Friday's public meeting in Te Puke on the single-laning issue saw around 100 people turn out to voice their concerns.
Giftrapt Te Puke owner Marge Martelletti was among those present, and says people weren't overly thrilled.
“But I think the councillors heard what people had to say, and that's positive,” she says.
“I think they'll have to have a look at it now.”
She's not sure what the next step will be – another such meeting isn't planned at this stage.
“We'll have to wait and see what happens at the next council meeting.”
As well as residents and retailers, four local councillors were also present to hear the arguments from both sides.
Kevin Marsh, who has always been against the single-laning, says last Friday's public meeting was very well supported with very little prior publicity.
“It was obvious how the meeting attendees felt with many speakers sharing very personal experiences, and some horror moments negotiating traffic either as a pedestrian or driver. There were many valuable suggestions for improvement, which I am sure Deputy CEO Gary Allis, who attended the meeting, will consider.
“But overwhelmingly with a show of hands almost everyone wanted the work to stop now, the two lanes reinstated, and the lost car parks replaced.”
John Scrimgeour says the council has known for some time there are some upset people, and hopes a considered response will be undertaken.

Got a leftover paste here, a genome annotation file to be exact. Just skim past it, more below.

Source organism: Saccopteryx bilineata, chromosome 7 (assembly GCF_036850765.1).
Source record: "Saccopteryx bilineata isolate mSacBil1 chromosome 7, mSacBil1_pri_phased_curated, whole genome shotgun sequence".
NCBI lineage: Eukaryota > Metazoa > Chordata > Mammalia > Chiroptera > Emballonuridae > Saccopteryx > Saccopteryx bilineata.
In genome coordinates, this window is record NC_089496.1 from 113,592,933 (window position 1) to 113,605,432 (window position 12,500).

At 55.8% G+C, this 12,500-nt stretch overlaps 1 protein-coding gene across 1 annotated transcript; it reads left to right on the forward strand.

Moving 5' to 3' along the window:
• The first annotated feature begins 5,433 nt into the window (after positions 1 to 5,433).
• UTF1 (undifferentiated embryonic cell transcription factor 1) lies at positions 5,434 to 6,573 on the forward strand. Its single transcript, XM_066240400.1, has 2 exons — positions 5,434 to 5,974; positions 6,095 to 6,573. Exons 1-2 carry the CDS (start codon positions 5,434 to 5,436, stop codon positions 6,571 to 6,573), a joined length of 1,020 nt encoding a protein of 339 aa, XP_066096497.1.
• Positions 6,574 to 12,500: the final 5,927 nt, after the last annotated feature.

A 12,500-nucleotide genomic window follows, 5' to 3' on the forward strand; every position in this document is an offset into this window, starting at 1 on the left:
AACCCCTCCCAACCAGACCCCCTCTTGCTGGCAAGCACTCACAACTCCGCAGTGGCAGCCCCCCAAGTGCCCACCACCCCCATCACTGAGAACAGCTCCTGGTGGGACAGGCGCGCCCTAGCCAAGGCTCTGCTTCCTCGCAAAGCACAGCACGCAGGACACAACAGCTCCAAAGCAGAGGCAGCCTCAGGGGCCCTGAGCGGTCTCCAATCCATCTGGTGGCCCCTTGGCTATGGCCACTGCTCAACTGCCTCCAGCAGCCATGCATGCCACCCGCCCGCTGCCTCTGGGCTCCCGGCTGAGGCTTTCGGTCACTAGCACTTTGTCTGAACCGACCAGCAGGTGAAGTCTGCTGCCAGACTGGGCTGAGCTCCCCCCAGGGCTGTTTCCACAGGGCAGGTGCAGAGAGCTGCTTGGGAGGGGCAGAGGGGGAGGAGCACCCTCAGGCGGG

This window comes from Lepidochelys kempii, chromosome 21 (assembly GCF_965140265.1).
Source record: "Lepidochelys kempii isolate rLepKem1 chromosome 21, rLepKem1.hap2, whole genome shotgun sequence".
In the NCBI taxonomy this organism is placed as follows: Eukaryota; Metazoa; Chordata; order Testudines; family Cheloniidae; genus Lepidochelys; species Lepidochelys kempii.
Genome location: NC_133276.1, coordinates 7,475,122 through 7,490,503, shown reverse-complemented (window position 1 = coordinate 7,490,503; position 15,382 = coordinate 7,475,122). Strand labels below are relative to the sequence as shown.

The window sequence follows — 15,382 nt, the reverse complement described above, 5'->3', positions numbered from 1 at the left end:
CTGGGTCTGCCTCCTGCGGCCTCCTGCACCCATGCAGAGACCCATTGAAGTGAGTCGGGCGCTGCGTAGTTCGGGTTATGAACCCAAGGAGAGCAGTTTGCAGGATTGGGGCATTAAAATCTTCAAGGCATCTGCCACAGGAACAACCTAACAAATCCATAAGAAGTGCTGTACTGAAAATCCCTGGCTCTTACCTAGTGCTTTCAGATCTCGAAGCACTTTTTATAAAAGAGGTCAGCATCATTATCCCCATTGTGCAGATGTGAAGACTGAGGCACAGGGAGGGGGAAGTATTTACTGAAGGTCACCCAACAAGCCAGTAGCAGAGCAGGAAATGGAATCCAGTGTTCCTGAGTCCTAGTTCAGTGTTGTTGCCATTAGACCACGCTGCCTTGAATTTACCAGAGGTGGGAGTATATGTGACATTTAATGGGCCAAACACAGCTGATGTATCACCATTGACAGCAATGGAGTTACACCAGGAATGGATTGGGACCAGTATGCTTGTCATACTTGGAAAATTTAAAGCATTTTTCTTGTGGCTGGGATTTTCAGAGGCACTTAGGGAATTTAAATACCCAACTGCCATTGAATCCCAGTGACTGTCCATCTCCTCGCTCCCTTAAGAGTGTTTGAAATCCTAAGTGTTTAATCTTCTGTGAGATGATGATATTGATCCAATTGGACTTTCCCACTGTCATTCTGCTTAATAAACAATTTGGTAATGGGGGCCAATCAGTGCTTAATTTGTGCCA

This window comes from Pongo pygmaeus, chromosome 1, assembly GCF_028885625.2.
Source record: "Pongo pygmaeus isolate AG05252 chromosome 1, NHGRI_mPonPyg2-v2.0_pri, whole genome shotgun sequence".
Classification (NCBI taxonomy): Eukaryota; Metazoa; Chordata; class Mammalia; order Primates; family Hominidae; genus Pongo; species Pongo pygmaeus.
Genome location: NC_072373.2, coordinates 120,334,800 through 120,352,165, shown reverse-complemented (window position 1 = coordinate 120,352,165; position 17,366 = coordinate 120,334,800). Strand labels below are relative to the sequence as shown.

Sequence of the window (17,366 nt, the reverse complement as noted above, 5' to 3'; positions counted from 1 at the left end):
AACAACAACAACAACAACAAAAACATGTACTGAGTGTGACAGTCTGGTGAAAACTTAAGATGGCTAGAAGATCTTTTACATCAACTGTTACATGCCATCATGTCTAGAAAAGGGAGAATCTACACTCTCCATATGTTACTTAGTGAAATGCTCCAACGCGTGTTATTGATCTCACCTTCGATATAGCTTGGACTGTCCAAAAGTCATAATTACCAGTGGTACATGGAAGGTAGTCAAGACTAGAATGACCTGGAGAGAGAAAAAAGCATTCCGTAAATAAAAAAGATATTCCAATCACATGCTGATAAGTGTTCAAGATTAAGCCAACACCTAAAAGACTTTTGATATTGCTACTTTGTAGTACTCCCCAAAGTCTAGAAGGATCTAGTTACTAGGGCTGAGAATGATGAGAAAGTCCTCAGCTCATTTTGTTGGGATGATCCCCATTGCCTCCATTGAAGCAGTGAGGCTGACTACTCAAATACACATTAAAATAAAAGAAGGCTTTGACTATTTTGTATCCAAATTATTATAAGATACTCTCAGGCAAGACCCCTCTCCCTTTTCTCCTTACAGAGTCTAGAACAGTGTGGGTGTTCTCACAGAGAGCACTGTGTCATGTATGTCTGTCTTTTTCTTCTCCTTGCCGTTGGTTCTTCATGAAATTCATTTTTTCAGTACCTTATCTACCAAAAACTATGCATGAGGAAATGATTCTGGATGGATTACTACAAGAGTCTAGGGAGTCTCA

“I am concerned about a kneejerk response of turning things back to the way they were. But I think the current plan does need refining.”
He says while it won't please a lot of people, the current plan to have a full review in April and decide how best to operate from there is the right course of action.
“I still think it was a poor decision in the beginning to convert two lanes into one, but given how far down the track we are, I think this is the appropriate course of action.”
Mike Lally says he went to listen, and found there were more against than for the single-laning.
“But the arguments put up weren't convincing for me. They talked about safety issues, but having had a business right on the pedestrian crossing, I've seen many accidents, and the bugbear was the two lanes.”
He believes business owners aren't just suffering from the redesign of the road layout.
“The other issue, and it's important, is that the bypass has affected retailers,” he says.
“Te Puke needs a nice ambience, it must be safe, and business people need to start doing promotions. Bayfair and Papamoa Plaza have no sympathy for Te Puke; they just want their shoppers.”
Grant Dally says he was involved with the original decision making process that lead to the redevelopment of the road.
“At the meeting I just explained how we arrived at the decision and consultation we went through. In terms of the overall outcome, I think about 95 per cent of people there were supportive of reinstating the double lanes.
“However I have heard from a lot of other people, both retailers and members of the public, saying they like it and would like to see it finished and given a chance before reverting it back.”